Agreement Portuguese

A new agreement between Portugal and Brazil – which came into force in Brazil in 1971 and Portugal in 1973 – brought spellings closer together. Eliminate written accents that are responsible for 70% of the discrepancies between the two official systems and those that marked the speechless syllable in words derived from the suffix or by -z-z. B smente (somente, “only”), s`zinho (sozinho, “alone”). Other attempts failed in 1975 – partly because of political upheavals in Portugal, the revolutionary process of progress (PREC) – and in 1986, because of the reaction triggered in both countries by the suppression of accents written in paroxytonic words. At the Community of Portuguese-speaking Countries Summit (including East Timor) in July 2004, the countries of Portugal (including East Timor) ratified the agreement and amended the text that advanced the reform in countries that had already ratified it and in the meantime accepted official spellings in other countries as legitimate; However, this should be done after an undefined transitional period. This spelling reform was to come into force after all the signatory countries had ratified it, but by the end of the decade only Brazil, Cape Verde and Portugal had done so, so the agreement could not enter into force. [6] Angola has not yet signed the agreement and has asked other PALOP countries to assist it in discussions on various points of the agreement with Portugal. [3] [4] The content and legal value of the treaty have not reached the consensus among linguists, philologists, scholars, journalists, writers, translators and personalities of the arts, politics and economics of Brazilian and Portuguese societies. Their application has therefore been the subject of differences of opinion for linguistic, political, economic and legal reasons. There are even those who claim that the treaty is unconstitutional. Others argue that the spelling agreement primarily serves Brazil`s geopolitical and economic interests. [Citation required] First, the spelling system, both in Brazil and Portugal, has determined the use of diacritic words in cases where two words would otherwise be homographic, but not homophones, such as.B.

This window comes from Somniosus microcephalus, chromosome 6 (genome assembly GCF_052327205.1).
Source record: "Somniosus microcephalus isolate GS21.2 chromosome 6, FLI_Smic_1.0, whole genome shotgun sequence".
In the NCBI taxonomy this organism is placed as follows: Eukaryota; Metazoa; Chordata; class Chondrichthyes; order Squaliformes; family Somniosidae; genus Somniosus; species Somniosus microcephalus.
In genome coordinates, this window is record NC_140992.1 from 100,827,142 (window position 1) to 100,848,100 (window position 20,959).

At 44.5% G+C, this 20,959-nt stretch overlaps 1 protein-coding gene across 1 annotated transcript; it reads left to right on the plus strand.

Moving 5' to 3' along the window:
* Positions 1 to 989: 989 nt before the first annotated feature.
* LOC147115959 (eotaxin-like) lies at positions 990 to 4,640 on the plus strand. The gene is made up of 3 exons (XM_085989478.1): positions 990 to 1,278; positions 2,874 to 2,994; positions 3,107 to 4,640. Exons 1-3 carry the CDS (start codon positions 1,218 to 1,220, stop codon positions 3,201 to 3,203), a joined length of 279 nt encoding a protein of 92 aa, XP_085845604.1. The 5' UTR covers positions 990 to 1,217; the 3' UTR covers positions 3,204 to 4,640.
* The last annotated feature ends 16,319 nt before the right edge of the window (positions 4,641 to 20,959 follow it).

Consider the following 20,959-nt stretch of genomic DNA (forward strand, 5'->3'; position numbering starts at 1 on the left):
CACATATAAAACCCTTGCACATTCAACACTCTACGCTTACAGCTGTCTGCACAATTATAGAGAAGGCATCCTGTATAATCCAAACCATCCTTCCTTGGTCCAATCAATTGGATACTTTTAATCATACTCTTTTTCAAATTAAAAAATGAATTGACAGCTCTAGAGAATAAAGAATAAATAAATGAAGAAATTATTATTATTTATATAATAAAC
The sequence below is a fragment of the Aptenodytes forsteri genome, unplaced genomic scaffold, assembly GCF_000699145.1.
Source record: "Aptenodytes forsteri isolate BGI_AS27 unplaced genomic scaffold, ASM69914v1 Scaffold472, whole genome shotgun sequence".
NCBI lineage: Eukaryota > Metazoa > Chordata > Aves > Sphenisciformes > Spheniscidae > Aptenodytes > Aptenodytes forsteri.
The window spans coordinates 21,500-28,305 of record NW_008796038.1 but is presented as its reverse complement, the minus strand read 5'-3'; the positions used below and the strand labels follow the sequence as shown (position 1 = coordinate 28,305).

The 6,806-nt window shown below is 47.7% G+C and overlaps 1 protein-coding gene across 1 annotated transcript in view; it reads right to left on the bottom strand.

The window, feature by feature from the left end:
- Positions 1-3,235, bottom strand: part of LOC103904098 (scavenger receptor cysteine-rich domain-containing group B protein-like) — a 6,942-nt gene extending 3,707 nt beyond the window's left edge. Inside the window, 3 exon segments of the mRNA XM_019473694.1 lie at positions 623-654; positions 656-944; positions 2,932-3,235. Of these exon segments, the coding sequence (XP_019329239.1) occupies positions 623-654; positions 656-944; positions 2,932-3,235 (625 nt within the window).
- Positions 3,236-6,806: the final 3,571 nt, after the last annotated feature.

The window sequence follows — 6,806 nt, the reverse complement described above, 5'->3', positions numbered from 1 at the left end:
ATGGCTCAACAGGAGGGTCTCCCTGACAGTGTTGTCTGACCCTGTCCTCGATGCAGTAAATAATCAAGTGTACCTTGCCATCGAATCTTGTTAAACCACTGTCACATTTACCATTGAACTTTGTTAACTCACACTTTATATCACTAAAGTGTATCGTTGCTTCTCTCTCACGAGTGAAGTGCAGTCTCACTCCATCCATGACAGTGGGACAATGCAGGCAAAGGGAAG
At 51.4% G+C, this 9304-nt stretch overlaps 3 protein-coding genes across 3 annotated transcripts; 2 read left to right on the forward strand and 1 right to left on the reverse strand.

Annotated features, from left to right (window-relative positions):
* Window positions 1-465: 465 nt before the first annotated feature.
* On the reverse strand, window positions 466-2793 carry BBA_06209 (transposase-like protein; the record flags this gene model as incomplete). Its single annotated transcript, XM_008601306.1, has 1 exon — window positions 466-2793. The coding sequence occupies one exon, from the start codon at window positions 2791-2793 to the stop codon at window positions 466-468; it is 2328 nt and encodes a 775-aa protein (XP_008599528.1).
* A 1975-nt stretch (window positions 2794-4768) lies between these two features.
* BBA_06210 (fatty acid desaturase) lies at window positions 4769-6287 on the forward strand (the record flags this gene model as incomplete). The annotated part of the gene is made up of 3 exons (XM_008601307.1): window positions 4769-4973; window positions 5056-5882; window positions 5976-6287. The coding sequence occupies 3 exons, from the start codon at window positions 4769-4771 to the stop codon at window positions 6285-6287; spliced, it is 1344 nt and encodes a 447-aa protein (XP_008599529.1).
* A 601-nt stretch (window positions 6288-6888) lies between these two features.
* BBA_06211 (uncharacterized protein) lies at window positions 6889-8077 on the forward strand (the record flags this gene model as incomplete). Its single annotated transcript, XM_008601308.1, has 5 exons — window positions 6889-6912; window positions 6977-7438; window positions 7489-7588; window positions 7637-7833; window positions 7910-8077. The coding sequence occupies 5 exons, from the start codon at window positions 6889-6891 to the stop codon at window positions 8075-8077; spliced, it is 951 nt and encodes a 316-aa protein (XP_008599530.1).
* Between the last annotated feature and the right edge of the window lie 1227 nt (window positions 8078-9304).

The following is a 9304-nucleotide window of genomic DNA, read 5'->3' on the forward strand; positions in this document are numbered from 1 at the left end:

“Agreement” that distinguishes them from “I wake up”. This principle was abandoned in Portugal in 1945 and in Brazil in 1973, to a dozen. (In most cases, homographs were different parts of the language, meaning that the context was sufficient to distinguish them.) To develop the agreement, the following delegations met at the Lisbon Academy of Sciences from 6 to 12 October 1990: in 1911, after the founding of the Portuguese Republic, a vast orthographic reform – the spelling reform of 1911 – completely changed the face of the written language and brought it closer to the contemporary debate. However, this reform was carried out without agreement with Brazil, so that the two countries have two completely different spellings: Portugal with its reformed spelling, Brazil with its traditional spelling (pseudo-etimological, called “pseudo-etymological”). The 1990 orthographic agreement proposes to oust the letters c and p of Euro-African spelling, if they are silent, the abolition of the diamertic mark of Brazilian spelling and the elimination of the acute accent of diphthongs éi and i in paroxytonic words. With regard to the different spellings animo and an`nimo, de facto and fato, both are considered legitimate, according to the dialect of the author or the person transcribed. The agreement also contains some common guidelines for the use of dashes and broad principles, the first of which have yet to be developed and defined in a common vocabulary.